I had been a vendor at the Great Blue Heron Festival in Sherman, New York three times from 2016 through 2018. It was a fun festival, but while it was great to always be neighbors with the extraordinary Mexican leather maker Gabriel and his family, our small booth 10 x 10 foot booth seemed tucked away, and sales were just OK. Since we got accepted into the first sort-of-post COVID festival, I decided to risk spending more for a larger 10 x 20 foot booth. While the location was more visible, it was challenging putting up the booth on the space where the ground in the front of the tent was a good foot lower than the rear of the tent. This is where having a spare collection of assorted pieces of wood comes in handy.
There is no doubt that Blue Heron is a very fun festival. People come with all manner of colorful clothing, tattoos, and behaviors. I didn't have any volunteers to help me at this event, so I especially appreciated having good conversations with customers who were interested in our work in Peru and happy to share parts of their life stories. One memorable regular visitor to our booth was Eric Stayer better known as Bushy Vanderbilt who is a part-time wizard that has won multiple competitions for his well quaffed beard.
I discussed the ins and outs of plant and wildlife imports to the US with Samra who works for the Dept. of Agriculture and was impressed that naturalist Bruce Robinson was able to identify the species of every woven bird from North and South America including a Royal flycatcher that I had thought was an artisan's creation.
At these festivals, I sleep in the back of my car on top of a few pads with a sleeping bag and wake at sunrise, clean up a bit with some baby wipes, (showers are sometimes available but are sometimes expensive), have some breakfast of instant oatmeal or granola with trail mix and almond milk, and then make my way to the booth by 9 am to tidy up and restock and then prepare the trivia questions for the day. It's a socially intense day of speaking with customers that usually lasts until midnight. It was surprising that one of the first ornaments we sold was a beautiful great blue heron woven with chambira palm fiber. Our handwoven hot pads and new collection of earrings were also popular.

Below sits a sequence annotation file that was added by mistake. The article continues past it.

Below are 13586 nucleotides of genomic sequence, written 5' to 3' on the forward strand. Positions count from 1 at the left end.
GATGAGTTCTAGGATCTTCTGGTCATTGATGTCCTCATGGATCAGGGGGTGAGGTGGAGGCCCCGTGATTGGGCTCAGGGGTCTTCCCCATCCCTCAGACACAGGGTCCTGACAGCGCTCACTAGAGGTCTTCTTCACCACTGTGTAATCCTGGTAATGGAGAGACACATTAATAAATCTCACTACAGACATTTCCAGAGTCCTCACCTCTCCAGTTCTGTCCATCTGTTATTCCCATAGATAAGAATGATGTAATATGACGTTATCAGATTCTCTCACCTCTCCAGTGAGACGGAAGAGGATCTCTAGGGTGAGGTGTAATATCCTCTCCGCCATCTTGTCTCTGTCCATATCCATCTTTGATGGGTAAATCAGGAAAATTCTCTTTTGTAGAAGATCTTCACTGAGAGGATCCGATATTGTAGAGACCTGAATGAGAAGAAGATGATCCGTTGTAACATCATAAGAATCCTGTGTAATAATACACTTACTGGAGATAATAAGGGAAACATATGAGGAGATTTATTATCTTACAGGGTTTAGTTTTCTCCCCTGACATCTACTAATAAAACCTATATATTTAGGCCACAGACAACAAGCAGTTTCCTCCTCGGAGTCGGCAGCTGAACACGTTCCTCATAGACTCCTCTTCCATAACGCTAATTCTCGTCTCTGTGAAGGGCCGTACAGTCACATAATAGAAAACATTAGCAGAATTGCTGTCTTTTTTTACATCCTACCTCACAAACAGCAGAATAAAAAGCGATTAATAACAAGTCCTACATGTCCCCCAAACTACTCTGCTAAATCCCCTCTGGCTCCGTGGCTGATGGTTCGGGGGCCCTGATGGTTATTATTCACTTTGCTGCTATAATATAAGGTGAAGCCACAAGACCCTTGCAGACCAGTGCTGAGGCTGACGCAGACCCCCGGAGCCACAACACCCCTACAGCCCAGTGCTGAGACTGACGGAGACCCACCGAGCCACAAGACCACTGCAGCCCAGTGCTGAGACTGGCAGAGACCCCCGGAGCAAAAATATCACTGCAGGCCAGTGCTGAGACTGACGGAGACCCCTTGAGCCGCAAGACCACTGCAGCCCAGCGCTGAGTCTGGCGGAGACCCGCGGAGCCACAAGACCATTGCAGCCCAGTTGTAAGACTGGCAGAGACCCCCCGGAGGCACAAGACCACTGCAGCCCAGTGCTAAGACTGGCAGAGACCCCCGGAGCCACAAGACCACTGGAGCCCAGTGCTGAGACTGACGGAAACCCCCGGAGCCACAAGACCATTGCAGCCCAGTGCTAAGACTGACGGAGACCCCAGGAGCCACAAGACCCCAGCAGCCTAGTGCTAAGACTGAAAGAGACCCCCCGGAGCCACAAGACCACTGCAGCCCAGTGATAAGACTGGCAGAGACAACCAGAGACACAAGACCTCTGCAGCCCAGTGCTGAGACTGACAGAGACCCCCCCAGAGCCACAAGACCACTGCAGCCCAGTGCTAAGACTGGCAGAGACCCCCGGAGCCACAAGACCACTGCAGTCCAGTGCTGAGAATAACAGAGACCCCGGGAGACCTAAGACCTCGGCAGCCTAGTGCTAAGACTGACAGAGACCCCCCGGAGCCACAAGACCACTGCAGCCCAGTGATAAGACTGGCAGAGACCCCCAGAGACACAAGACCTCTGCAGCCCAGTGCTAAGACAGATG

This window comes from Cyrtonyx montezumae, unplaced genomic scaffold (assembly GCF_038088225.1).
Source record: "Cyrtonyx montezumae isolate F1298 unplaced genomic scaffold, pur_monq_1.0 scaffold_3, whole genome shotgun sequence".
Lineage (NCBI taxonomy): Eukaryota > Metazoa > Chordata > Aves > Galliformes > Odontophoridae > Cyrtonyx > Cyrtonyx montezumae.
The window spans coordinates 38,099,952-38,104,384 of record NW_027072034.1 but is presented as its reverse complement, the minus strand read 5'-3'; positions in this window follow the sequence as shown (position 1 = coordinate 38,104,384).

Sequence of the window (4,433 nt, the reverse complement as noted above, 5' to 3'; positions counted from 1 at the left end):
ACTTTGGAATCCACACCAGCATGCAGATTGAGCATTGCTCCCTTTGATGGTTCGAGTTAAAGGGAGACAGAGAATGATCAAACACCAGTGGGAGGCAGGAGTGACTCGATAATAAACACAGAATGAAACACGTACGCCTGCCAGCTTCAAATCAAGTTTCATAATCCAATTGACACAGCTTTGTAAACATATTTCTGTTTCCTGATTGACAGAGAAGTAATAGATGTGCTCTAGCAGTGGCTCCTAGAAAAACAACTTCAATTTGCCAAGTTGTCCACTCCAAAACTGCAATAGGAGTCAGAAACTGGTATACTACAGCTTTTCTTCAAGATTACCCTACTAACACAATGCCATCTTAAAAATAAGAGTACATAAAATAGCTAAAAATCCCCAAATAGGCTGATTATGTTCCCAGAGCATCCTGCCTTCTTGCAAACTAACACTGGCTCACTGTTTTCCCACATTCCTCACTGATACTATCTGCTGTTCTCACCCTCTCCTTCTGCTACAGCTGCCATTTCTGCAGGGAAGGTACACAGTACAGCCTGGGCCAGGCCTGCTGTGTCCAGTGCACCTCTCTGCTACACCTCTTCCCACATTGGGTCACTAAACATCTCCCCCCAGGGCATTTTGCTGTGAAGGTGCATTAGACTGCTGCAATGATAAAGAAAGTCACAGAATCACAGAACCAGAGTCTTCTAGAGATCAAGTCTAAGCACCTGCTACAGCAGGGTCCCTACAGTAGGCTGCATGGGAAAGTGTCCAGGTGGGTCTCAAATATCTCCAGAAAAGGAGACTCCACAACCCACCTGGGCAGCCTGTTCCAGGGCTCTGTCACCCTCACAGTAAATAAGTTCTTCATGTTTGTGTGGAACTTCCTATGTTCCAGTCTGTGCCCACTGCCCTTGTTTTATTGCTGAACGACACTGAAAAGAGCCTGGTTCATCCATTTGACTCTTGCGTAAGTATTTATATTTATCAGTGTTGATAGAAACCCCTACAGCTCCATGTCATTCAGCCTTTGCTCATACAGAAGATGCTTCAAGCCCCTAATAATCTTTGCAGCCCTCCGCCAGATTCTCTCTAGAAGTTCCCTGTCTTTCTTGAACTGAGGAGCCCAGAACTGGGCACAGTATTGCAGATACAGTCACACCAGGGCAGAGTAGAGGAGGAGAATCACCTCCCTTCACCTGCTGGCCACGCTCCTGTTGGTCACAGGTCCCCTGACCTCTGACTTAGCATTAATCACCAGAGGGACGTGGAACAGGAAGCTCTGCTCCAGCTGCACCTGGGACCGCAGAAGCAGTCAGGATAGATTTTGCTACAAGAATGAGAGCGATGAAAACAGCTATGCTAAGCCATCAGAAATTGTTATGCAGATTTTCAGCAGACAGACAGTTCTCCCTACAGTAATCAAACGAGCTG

I had fun swapping jokes with fellow vendors Susan and James who sell clothing for the Apasara brand. They were also kind enough to watch my booth while I darted out for the occasional trip to the porta-potty. I am forever grateful to them for helping me pack up my booth at the Philadelphia Folk Festival in 2018 on very short notice when I got the news that I had to immediately go to South Carolina where my mother was nearing her last days. My after hours buddies were Brian and Michelle from another clothing seller who I joined for one quick trip to the fire and drum circle (where I watched) and the dance tent (where I did dance).
Fair Trade Francie was present at the Blue Heron festival again showing an ensemble of color coordinated accessories. Several customers really appreciated the bottle carriers to tote around their water during the very hot days.
Happy Heron to all.
See you next year.
See all photos from the Great Blue Heron Festival 2022 on our Facebook page.
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Meeting with artisans from Puca Urquillo to design a market bag with chambira palm fiber...
"That afternoon I met with two Bora artisan groups and one Huitoto group in Puca Urquillo. It was great to see that a few samples really hit the mark, and I placed an order for one design with all three. With luck we will have our first batch of chambira market bags ready for sale by mid-summer."